Saturday, May 19, 2012

On Peace and Leadership




Scripture

Now Solomon had 70,000 transporters, and 80,000 hewers of stone in the mountains,
(1 Kings 5:15 NASB)
besides Solomon’s 3,300 chief deputies who were over the project and who ruled over the people who were doing the work.
(1 Kings 5:16 NASB)
Now Solomon decided to build a house for the name of the LORD and a royal palace for himself.
(2 Chronicles 2:1 NASB)
So Solomon assigned 70,000 men to carry loads and 80,000 men to quarry stone in the mountains and 3,600 to supervise them.
(2 Chronicles 2:2 NASB)
“Now behold, I will give to your servants, the woodsmen who cut the timber, 20,000 kors of crushed wheat and 20,000 kors of barley, and 20,000 baths of wine and 20,000 baths of oil.”
(2 Chronicles 2:10 NASB)
Then Huram, king of Tyre, answered in a letter sent to Solomon: “Because the LORD loves His people, He has made you king over them.”
(2 Chronicles 2:11 NASB)
Then Huram continued, “Blessed be the LORD, the God of Israel, who has made heaven and earth, who has given King David a wise son, endowed with discretion and understanding, who will build a house for the LORD and a royal palace for himself.
(2 Chronicles 2:12 NASB)

 

Observation


Solomon takes over leadership of the kingdom after his father. In these short chapters there are numerous items to glean to help us understand God's desire for leadership. Solomon makes peace with his neighbors, and specifically Hiram to the north. He takes time to negotiate with him and determine what might be mutually beneficial to the two of them. Solomon is able to begin the work on the Temple because the nation is at peace. Solomon needs resources from Lebanon, specifically cedar with which to line the temple. Hiram has the trees which are needed, but he and his countrymen need the grains which come from Israel. They are kind and generous to one another, supplying each others needs.

Next Solomon must determine how best to accomplish the work. He looks at the abilities of the laborers within the land and assigns them to their abilities. He has men to carry loads, men to quarry the stone and then has a system of supervisors to keep the work organized and efficient. The men who go north to work in the forests work in shifts. They go for a month at a time, but then are brought home for two months to be with their families. They rotate the men so that their families are cared for at home.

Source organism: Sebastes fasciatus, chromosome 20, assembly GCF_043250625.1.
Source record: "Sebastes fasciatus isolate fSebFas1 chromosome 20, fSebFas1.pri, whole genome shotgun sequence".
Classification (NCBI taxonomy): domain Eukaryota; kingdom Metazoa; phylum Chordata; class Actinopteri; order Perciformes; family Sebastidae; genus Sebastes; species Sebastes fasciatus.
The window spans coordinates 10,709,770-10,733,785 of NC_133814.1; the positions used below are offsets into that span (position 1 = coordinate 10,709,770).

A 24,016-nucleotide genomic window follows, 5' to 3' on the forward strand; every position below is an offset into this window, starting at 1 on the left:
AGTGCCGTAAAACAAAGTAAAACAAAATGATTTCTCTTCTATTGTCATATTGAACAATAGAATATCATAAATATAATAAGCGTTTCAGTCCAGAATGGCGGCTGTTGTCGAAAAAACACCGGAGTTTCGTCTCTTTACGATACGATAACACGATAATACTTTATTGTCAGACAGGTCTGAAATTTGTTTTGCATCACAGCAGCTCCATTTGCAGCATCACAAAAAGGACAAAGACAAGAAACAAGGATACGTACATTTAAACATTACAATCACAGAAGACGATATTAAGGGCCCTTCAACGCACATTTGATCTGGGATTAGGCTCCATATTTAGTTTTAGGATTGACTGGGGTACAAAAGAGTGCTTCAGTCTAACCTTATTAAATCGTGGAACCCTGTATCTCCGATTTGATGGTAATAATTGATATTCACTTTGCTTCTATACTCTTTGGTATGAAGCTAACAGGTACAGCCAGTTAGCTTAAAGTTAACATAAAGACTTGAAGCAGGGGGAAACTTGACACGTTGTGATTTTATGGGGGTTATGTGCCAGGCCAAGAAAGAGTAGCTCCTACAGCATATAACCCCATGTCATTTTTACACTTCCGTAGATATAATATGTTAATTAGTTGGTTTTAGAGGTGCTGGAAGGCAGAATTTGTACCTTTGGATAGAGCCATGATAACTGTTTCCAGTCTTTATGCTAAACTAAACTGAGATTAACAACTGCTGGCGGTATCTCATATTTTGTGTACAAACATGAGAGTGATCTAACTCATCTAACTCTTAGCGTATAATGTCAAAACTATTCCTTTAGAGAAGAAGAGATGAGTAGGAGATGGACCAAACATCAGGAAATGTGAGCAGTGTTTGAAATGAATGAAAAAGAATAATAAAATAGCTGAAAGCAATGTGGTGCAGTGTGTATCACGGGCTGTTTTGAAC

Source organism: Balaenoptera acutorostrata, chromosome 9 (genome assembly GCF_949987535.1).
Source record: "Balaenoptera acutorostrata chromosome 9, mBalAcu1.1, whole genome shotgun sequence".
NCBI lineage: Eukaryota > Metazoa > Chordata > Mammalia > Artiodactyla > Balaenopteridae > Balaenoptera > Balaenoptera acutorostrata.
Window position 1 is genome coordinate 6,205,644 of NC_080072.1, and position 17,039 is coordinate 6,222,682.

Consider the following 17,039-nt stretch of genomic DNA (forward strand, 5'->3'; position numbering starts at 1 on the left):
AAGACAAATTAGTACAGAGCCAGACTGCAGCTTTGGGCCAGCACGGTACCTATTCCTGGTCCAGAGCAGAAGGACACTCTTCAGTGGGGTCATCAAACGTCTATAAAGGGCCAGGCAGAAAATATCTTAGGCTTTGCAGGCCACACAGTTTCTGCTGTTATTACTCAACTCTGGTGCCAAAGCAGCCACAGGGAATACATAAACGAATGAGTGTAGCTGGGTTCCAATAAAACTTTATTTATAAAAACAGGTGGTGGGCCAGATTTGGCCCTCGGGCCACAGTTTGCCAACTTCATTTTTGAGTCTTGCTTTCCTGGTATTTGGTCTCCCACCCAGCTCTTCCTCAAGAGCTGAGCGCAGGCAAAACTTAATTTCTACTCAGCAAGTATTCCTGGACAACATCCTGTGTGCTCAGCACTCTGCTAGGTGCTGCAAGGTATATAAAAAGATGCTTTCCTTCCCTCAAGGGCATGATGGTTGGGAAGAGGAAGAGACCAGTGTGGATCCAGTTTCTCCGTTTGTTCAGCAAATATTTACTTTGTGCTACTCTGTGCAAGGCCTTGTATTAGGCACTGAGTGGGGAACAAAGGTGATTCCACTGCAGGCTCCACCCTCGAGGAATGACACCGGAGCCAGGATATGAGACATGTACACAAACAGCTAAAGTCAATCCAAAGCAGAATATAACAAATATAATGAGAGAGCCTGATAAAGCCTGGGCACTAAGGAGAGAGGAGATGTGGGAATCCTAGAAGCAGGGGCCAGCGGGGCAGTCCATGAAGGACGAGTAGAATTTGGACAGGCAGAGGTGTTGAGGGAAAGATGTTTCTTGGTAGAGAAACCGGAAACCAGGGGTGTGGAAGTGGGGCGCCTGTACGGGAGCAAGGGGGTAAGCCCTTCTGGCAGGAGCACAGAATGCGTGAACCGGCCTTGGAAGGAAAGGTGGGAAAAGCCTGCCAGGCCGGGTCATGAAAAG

Ultimately the Temple and Royal Palace are built and they are a testimony to God's work in the life of David's son, Solomon.

 

Application

It is amazing what can be accomplished when people are not selfish! Solomon was a very wealthy man, but he had asked God to give him discernment regarding justice. He acted justly when it came to the construction of the Temple and the Palace. For the work to go forward efficiently there was a system of job assignment and supervision which was developed, but it was not designed to take advantage of people. Instead, Solomon's system was not selfish, but purposely cared for those who were laboring.

Sadly, in today's day and age there are leaders who are far too selfish. I think of all the "home-grown" companies and businesses that developed around leaders who cared about their communities. After the original founders are gone, leaders have come in and decimated the companies in an effort to make money, and leave an entire community destroyed in the wake. This is not the kind of leader that Solomon was, and nor is it the kind of leader that God wants us to be. A leader is to care for all of those within their sphere of responsibility. The work cannot be accomplished at the expense of the workers.

When there is peace, much more can be accomplished! God had told David that he would not be the one to build the temple. There was too much fighting in David's lifetime. Resources in David's day had to be allocated to fighting battles. When we are fighting battles, we don't have the resources necessary to be building up. This may be true in terms of nations, but can also be true in regard to organizations and personal relationships. When energy is being spent on being defensive, we can't be on the offensive. There are times when we may need to be engaged in battle, but we must also ask whether we spend time and energy in unnecessary battles. These battles will keep us from fulfilling the purposes that God has for us.

Finally, don't do everything yourself! Solomon had a vision which he received from God via his father. He knew what it was that was to be accomplished. However, he didn't try to micro-manage the project. Instead he found the very best leaders he could find and then set up a system of accountability. He trusted his skilled leaders to do the work. When skilled people are trusted and empowered to move forward with the work, they will accomplish great things for their leader.

Sadly, Solomon doesn't continue in this manner throughout his entire life. We see the final negative results of going your own way -- of become selfish, and allowing power to corrupt. But let's take time to learn from this Solomon and ask God to help us when we find ourselves in places of leadership.

 

Prayer


Lord, please help me to seek your wisdom and guidance on a daily basis. Amen.

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